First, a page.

One other thing I had forgotten which only applies to this "tub". So it is not recommended unless required for your build. I had to cut another 1/8" from the front of the floor lip. So now it is closer to 1/4" that was shaved so that it will fit within the firewall. Since the floor is on solid, this built kit needs that to allow the body to slide forward enough to meet with favorable lines for the rear bonnet edges - when the combination is set on the frame with the firewall within its blocks where some adjustment is allowed. But not enough for this one, taking into account the radiator which I have custom to leave where it is. It was removed once to set the front shocks on the frame earlier. And I don't intend to remove it or adjust it again. 

Edited by Terryz
  • Like 1
Link to comment
Share on other sites

  • 3 weeks later...

Hello Ian..... thank you for checking in. Great to hear from you. Yes all is well here. And no I have not binned it. Not yet. Still tempting though :) ... but kidding aside two things really. First I surrendered the kitchen and build workplace for the kitchen/dining room floor replacement. That tear out and install took about a week and is just complete. It turned out perfect and I absolutely love it. That only took 25 years to do. And I've not returned to this. No updates on the Rolls' floor unfortunately.

 

Second, in all honesty too, it was my impression that perhaps some of my input, approaches, or techniques and also the critiques of them were not particularly welcome or helpful. So I have somewhat retreated. Life is far too short for an unneeded or unnecessary 'fight' or what seemed to me as judgmental criticism of my apparent failings, flaws, or 'mistakes'. It is just not worth frustrating others or myself.

 

But please do keep in touch. I've also go a k73 Alfa Spyder that I may get to some day. I am more optimistic on that one. But maybe I am again simply naive.

 

And best wishes to you and others for the upcoming Christmas and new year holidays.

Link to comment
Share on other sites

On 12/4/2020 at 6:32 PM, Terryz said:

Hello Ian..... thank you for checking in. Great to hear from you. Yes all is well here. And no I have not binned it. Not yet. Still tempting though :) ... but kidding aside two things really. First I surrendered the kitchen and build workplace for the kitchen/dining room floor replacement. That tear out and install took about a week and is just complete. It turned out perfect and I absolutely love it. That only took 25 years to do. And I've not returned to this. No updates on the Rolls' floor unfortunately.

 

Second, in all honesty too, it was my impression that perhaps some of my input, approaches, or techniques and also the critiques of them were not particularly welcome or helpful. So I have somewhat retreated. Life is far too short for an unneeded or unnecessary 'fight' or what seemed to me as judgmental criticism of my apparent failings, flaws, or 'mistakes'. It is just not worth frustrating others or myself.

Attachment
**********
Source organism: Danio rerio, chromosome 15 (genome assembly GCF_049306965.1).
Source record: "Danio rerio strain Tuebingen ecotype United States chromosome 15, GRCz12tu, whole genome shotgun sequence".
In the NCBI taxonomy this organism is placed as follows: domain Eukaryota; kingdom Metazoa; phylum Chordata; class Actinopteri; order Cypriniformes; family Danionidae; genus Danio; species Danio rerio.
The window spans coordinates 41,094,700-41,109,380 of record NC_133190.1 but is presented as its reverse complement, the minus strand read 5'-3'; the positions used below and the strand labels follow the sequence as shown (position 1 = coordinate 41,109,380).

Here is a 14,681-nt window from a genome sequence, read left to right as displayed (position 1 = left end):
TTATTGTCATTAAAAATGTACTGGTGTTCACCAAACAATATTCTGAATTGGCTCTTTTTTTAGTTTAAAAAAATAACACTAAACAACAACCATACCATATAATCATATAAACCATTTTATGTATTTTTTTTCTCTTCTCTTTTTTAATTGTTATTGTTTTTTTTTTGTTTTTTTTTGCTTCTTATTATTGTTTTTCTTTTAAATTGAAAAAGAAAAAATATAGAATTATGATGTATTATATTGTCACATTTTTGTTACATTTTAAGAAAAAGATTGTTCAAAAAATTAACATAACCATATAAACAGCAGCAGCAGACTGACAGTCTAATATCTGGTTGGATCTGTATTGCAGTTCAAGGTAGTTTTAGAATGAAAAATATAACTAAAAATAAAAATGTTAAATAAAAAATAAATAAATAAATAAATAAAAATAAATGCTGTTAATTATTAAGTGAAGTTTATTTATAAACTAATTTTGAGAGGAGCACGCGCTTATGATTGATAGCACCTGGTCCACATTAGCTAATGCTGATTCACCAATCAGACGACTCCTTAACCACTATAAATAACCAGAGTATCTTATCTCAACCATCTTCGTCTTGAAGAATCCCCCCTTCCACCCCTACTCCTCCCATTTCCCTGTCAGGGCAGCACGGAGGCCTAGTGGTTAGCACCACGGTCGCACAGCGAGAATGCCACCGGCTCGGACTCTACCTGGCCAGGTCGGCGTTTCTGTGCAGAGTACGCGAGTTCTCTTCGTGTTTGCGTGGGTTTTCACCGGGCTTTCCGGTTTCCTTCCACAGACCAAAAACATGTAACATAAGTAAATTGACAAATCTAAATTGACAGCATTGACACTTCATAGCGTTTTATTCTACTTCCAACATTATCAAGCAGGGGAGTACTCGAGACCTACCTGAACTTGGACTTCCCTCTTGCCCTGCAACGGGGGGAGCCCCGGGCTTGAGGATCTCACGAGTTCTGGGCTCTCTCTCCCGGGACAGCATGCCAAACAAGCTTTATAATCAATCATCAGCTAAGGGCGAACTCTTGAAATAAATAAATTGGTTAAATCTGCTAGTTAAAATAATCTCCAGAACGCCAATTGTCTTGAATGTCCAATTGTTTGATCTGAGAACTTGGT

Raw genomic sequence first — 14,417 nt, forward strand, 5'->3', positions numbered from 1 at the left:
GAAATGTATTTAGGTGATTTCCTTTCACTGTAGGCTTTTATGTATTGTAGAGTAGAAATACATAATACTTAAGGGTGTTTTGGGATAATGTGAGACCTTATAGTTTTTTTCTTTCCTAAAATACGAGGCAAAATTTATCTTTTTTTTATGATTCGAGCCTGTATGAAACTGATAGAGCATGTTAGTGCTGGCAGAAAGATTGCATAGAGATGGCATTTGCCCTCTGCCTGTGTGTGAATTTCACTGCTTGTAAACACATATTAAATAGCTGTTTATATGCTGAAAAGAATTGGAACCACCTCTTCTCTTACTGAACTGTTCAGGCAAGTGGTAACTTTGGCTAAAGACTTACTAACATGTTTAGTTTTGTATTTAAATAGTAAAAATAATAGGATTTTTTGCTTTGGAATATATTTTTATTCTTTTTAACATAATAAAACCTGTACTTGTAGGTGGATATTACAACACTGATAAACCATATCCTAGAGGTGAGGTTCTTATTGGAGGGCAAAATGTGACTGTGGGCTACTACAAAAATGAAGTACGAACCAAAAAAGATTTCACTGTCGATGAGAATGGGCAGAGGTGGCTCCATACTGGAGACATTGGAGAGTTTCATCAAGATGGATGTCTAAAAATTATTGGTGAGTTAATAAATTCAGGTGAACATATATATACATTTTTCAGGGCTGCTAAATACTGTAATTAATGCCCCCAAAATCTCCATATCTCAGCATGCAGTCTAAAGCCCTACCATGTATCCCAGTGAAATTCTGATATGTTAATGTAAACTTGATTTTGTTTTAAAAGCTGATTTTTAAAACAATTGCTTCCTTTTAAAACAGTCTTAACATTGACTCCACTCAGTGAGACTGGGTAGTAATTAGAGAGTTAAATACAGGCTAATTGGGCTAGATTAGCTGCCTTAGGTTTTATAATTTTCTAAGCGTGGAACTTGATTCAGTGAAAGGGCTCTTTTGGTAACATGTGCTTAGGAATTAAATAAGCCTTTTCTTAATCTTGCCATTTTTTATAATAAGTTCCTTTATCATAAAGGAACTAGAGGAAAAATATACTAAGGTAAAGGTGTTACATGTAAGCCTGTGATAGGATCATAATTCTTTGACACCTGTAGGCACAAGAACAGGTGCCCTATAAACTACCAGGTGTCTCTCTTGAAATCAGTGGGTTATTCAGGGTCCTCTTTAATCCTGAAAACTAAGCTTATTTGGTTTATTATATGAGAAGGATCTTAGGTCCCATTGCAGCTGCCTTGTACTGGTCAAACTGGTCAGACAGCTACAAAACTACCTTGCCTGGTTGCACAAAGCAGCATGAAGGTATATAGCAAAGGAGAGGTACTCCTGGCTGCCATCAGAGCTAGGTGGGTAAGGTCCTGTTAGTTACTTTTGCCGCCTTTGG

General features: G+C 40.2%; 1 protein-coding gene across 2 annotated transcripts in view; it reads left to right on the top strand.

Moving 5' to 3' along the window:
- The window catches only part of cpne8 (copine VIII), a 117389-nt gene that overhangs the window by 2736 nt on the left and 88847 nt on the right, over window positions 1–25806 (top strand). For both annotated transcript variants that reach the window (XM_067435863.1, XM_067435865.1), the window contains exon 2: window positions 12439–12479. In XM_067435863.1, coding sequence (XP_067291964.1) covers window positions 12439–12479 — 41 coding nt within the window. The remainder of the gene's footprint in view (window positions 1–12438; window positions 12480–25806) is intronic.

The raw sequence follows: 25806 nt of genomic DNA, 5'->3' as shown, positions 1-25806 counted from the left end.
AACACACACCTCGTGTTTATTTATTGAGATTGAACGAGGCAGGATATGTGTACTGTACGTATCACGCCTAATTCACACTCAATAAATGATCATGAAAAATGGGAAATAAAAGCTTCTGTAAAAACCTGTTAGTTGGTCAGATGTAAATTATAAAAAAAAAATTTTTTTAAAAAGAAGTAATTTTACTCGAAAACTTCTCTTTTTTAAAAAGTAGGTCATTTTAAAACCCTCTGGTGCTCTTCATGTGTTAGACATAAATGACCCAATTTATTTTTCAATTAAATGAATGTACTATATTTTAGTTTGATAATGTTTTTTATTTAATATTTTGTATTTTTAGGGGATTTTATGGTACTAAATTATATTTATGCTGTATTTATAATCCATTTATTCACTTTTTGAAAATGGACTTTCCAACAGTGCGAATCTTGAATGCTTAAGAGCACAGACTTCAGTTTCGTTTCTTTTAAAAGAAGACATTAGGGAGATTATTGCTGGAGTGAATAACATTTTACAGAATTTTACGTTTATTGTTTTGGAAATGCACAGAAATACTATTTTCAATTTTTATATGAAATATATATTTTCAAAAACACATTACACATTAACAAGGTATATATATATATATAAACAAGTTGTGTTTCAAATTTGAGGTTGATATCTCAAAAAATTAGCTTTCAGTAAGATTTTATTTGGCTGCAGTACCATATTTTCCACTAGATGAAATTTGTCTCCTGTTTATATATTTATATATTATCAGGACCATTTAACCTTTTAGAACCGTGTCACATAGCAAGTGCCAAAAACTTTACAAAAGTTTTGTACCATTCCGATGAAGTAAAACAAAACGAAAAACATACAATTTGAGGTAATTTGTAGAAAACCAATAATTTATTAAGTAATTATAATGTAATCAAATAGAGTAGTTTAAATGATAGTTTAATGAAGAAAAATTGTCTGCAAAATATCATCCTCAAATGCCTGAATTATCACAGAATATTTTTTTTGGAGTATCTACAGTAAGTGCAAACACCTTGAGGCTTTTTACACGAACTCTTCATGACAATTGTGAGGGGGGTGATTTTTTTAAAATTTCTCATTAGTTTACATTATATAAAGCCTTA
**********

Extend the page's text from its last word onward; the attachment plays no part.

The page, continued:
But please do keep in touch. I've also go a k73 Alfa Spyder that I may get to some day. I am more optimistic on that one. But maybe I am again simply naive.

 

And best wishes to you and others for the upcoming Christmas and new year holidays.

Hi Terry, Been away for a bit. Be assured that I would welcome all updates on your build. I’m sure there are many other on BM who agree to that. Pls continu with your updates when you commence your build. There is so much to learn from this.

Link to comment
Share on other sites

  • 5 months later...
Posted (edited)

Hello all brief update if so interested. Another item found along the road side. Pocher 1/8 k70 1907 Fiat F-2. Trailered it home and since resurrected. One advantage of a bought item, poorly packed by the shipper (not me), damaged in shipment - you can request monies back and build it as needed. Patterned the wheel color accents and the dash and floor aging off another k70 build I saw some months back. Credits really go to that unnamed builder - wish I knew who that was but I do not. Last picture shows portions of the opened spoils received early this spring. Yes I did salvage and rebuild the front suspension cross member and strengthened and stabilized it. I also had to add a plate to the outer frame surround holding the steering drive gear box; the narrow bottom red frame circular stirrup was compromised. That is also the cloth covered copper wire for the plug wires; tricky stuff to work with but used some ingenuity to work with it. And for those that know me, yes I also salvaged that broken steering wheel. It is rebuilt from the 4 or 5 pieces in the last picture. I also really like the case - very nice quality and readily shipped. Finishing up also a 1/8 k73 Alfa Romeo Gran Sport Spyder but a little ways to go. Have a case for it too when done.

Hope all is well. Best regards and wishes for the summer to those interested. Time for outside work. Terry.

ps Ian - no I have not binned the k72..... yet.....

 

 

spacer.png

 

spacer.png

 

spacer.png

 

spacer.png

 

spacer.png

Edited by Terryz
  • Like 1
Link to comment
Share on other sites

Ahaa.Wondered what happened to you..Not been on since so have had to redo the password milarky...Very nice work there and dont be so long away in future..Some of us have been waiting for an update I am sure.......

 

Keep smiling keep safe and stay alive thats the main thing.

Link to comment
Share on other sites

Create an account or sign in to comment

You need to be a member in order to leave a comment

Create an account

Sign up for a new account in our community. It's easy!

Register a new account

Sign in

Already have an account? Sign in here.

Sign In Now
 Share

×
×
  • Create New...